Mineable mineral deposits exist in both convenient and inconvenient locations. They can be remote or close to cities and towns, near water resources and sensitive ecosystems, and areas prone to fierce storms or earthquakes. Governments can use environmental management throughout the mining life cycle to avoid or mitigate negative impacts and facilitate successful remediation. Conversely, a failure to effectively manage operations can threaten their continued viability and undermine the relationships between a mining company, affected communities, and all levels of government.
Effective environmental management is founded on legal frameworks, regulations, and policies that position governments for successful management throughout the mining life cycle.
To help governments in this regard, the IGF Secretariat’s Guidance for Governments: Environmental Management and Mining Governance:
- Summarizes international practices, highlighting universally applicable standards and practices to develop and implement legal frameworks, regulation, and policy
- Identifies important legislative, regulatory, and policy tools and mechanisms
- Outlines what governments must do before, during, and after mining
Drawing from the IGF’s Mining Policy Framework (MPF), the guidance also highlights the key issues, benchmarks, and standards in four main areas of environmental management in mining—water, biodiversity, waste, and emergency preparedness and response—and governments’ role in ensuring that each is managed in support of sustainable development.
Key Points on Environmental Management
The IGF Guidance for Governments: Environmental Management and Mining Governance reviews the four main areas of environmental management in mining. The following table summarizes the importance of these four areas and related roles of government in overseeing their management.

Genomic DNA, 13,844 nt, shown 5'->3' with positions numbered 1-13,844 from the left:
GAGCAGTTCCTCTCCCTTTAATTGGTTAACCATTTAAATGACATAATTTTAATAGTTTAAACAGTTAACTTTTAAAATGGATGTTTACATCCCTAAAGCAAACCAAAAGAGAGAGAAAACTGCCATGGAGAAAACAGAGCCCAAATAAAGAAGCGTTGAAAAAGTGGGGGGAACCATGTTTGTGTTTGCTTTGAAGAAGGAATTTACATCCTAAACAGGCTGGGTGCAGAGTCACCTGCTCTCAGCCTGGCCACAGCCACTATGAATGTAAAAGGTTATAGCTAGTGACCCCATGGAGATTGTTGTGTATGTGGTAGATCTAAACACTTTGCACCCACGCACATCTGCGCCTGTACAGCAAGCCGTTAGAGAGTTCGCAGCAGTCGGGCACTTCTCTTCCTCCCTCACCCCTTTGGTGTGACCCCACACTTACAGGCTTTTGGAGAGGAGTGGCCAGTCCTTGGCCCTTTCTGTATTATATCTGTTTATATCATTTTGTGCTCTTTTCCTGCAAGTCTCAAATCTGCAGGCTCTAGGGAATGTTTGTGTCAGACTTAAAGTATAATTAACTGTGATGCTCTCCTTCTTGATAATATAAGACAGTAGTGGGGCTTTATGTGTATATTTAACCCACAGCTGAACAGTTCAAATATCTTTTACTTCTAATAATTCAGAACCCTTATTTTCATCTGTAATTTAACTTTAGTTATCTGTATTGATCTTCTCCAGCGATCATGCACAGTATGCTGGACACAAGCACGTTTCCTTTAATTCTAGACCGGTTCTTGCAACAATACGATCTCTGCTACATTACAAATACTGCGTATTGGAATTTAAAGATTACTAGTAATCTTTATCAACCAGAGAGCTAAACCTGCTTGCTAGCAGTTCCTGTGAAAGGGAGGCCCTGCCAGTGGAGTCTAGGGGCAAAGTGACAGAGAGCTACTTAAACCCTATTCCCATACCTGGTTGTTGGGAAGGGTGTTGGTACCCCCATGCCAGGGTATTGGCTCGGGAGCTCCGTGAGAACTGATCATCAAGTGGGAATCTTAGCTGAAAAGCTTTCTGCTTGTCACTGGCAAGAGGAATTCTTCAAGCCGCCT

|Key Management Area||Importance of Management & Roles of Government|
||Governments must regulate water use, discharges, and quality at the watershed level to protect water resources for all users and the ecosystems they depend on. Mining operations use large amounts of water to:
||Mining projects can have direct and indirect impacts on biodiversity and ecosystem services. Governments should enact policies that follow the mitigation hierarchy to avoid:
||Governments must ensure the following waste systems and facilities are chemically and physically stable to eliminate the risk of failure and minimize the risk and exposure to people, land, agriculture, vegetation, and animals:
|Emergency Preparedness & Response
||Governments must ensure that all stakeholders identify and understand risks across the mine life cycle and that they are prepared to prevent, respond to, and recover from them. Emergency preparedness and response programs should include:
Why Is the IGF Working on Environmental Management?
The responsible management of natural resources and ecosystems—including soils, plants, animals, water and air, and the services they provide—is important to any society seeking sustainability. These elements underpin the health of communities and economies and must be protected for society to thrive in the long term.
At the 2019 IGF Annual General Meeting, member governments expressed a need for guidance on environmental management practices and policies to help them better balance resource extraction with environmental protection and directed the IGF Secretariat to develop a guidance document.
As part of a global public consultation in 2020, the IGF released a draft of the guidance and collected feedback from members and other stakeholders. The Secretariat also hosted a digital consultation on the Goxi platform that solicited input from experts in the field. The IGF incorporated all the feedback from the consultations into the final document.
For more information, please contact Secretariat@IGFMining.org.